WTF Weekend: Body Rides by Richard Laymon

Neal has been carrying a gun in his car lately—just to be safe. And it looks like it's a good thing he has. When he spots a woman tied naked to a tree and a man ready to kill her, he has no choice but to shoot the attacker. As a reward, the woman gives Neal something unimaginable.

Neal's reward is a bracelet. A very special bracelet. It enables its wearer to step inside other people, to see through their eyes, to feel whatever they feel. To take "body rides." But Neal has a big problem. The man he shot isn't dead. And he wants revenge. First he's going to finish what he started with the woman. Then he's going after Neal...

   

Richard Laymon books are the literary equivalent of watching a low-budget slasher flick while riding a dilapidated old roller coaster – a deliciously enjoyable thrill ride that doesn’t require much from the reader, other than to strap in, hold tight, and enjoy.

Body Rides is pretty much your standard Laymon tale, but still a ton of depraved fun. The basic premise is deceptively simple - after rescuing a beautiful woman from a vicious serial killer (this happens a lot with Laymon), a young man finds himself rewarded with a magic bracelet that allows him to leave his body and hitch a ride within the flesh of anybody he chooses.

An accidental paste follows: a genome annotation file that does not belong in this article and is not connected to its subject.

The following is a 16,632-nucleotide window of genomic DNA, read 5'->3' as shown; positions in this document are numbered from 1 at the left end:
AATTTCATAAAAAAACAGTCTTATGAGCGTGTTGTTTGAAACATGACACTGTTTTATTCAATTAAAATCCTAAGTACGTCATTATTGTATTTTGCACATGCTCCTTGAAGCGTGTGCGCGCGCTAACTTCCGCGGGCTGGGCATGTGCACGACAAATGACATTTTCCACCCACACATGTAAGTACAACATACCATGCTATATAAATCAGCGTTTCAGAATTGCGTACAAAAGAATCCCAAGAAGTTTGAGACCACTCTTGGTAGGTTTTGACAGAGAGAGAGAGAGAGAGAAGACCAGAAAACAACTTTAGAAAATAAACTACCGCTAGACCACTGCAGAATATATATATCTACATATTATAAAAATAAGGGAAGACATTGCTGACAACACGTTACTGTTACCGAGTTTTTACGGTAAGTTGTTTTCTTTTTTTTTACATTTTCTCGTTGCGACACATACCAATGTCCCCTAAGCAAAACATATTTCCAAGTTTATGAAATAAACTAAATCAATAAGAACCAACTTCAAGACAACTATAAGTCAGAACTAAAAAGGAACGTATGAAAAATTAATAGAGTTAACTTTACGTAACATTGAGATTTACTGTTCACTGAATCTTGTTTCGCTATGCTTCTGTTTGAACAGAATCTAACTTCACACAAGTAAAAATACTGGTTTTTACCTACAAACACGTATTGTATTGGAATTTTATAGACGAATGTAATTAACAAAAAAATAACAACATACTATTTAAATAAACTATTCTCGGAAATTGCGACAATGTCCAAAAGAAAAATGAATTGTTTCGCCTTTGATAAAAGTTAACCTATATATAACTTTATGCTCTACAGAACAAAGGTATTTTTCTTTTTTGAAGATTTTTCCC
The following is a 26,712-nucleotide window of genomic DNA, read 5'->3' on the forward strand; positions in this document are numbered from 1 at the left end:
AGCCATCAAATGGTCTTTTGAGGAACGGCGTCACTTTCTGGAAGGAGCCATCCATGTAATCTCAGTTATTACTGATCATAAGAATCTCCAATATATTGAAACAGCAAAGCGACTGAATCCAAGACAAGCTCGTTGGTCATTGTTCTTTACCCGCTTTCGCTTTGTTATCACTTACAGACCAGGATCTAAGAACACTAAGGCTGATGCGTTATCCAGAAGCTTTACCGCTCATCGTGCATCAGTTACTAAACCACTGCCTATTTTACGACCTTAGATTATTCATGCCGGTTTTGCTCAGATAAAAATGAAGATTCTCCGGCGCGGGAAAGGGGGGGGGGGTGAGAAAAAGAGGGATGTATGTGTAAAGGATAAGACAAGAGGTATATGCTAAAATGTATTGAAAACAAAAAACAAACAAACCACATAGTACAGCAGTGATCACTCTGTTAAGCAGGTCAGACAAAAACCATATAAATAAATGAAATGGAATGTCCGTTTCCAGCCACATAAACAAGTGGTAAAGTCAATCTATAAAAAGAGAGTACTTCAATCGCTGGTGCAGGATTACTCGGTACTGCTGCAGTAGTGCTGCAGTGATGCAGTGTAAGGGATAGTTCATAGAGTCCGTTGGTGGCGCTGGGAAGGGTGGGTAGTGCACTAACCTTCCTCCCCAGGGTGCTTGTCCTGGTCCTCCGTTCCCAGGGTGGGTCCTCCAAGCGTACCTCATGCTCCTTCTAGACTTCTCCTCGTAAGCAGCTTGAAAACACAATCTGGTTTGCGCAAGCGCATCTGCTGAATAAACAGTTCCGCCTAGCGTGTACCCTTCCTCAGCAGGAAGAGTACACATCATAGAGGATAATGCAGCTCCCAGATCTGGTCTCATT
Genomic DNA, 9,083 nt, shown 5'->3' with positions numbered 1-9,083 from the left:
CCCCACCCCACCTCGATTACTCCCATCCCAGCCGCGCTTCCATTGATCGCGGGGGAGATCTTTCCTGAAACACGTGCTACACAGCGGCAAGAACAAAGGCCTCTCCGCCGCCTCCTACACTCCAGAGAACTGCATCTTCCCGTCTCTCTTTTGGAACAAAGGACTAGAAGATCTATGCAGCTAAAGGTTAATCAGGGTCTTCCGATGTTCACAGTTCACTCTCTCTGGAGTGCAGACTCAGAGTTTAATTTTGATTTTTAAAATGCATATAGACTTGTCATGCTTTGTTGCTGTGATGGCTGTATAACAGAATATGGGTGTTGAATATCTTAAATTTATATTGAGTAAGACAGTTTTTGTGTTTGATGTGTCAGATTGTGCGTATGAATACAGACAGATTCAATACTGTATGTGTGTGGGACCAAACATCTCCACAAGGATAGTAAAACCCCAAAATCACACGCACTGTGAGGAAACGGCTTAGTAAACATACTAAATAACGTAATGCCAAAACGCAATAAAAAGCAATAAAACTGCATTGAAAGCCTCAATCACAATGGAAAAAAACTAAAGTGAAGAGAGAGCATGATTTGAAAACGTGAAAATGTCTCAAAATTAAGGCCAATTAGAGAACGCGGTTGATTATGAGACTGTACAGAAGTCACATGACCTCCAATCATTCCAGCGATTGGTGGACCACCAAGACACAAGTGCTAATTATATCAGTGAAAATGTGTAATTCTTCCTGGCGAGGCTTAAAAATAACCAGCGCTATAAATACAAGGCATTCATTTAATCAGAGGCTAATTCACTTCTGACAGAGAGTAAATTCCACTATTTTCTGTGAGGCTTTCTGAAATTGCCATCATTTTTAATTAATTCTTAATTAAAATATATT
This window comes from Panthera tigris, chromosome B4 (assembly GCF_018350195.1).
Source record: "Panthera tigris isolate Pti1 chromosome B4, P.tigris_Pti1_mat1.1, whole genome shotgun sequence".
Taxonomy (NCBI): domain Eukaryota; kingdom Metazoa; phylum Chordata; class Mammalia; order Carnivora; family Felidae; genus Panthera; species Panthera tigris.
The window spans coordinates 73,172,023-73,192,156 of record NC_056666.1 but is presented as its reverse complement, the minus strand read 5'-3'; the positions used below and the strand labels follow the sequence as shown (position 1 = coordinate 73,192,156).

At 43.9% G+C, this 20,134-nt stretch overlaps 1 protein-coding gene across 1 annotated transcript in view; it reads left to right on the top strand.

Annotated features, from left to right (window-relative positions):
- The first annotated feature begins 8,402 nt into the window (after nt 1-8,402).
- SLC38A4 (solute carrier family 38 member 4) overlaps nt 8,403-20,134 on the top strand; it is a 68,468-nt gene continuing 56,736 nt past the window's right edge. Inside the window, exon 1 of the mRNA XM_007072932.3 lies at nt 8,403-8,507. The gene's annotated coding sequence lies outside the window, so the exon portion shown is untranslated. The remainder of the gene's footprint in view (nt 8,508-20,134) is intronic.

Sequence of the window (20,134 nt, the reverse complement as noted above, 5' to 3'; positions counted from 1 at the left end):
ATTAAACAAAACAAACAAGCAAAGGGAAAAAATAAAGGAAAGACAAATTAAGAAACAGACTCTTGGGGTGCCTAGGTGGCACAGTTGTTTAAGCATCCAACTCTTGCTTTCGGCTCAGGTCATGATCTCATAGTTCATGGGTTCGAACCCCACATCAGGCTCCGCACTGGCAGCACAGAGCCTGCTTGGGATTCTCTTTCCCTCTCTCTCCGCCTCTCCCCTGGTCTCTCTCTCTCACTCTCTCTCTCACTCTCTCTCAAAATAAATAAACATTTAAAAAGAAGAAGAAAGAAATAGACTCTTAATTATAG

It's not just a physical joyride, however. Neal actually experiences the thoughts, the emotions, and the physical sensations of whatever body he's riding. What he can't do, however, is control their speech or actions. As the title suggests, he's just along for the ride.

It's during his first long-distance ride that Neal discovers that not only is the serial killer he left for dead very much alive (again, this happens a lot with Laymon), but he’s coming back to finish the job. Trapped in the ride, Neal can do nothing but watch the murder from inside the body of the victim. Chilling, creepy, claustrophobic stuff.

A large portion of the book is dedicated to Neal’s frantic flight, along with establishing his relationship with a pair of women who become key to the eventual resolution of the story. By the end, all three of them have used the bracelet for various voyeuristic, investigative, erotic, and frightening body rides. Personally, I would have loved to share more in Neal’s experiences riding along in either Sue or Marta’s body, but we certainly get our fair share of Sue experiencing Neal, and the novelty/curiosity aspect is certainly handled very well. Laymon always incorporates a creepy, voyeuristic sort of eroticism with his books, and here it works exceptionally well.

Realistically, the story could have been a good 100 pages shorter, but Laymon’s books are always as much about the experience and the atmosphere as they are about the plot, and that narrative excess is part of the thrill. As for the ending, it's one of Laymon's best, a total WTF moment that completely betrays everything you expect from the story.


Paperback: 512 pages
Published: August 15th 1996
Published by: Feature

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Comments

  1. I very much liked this one...would like to see them doing films of Laymon's work.

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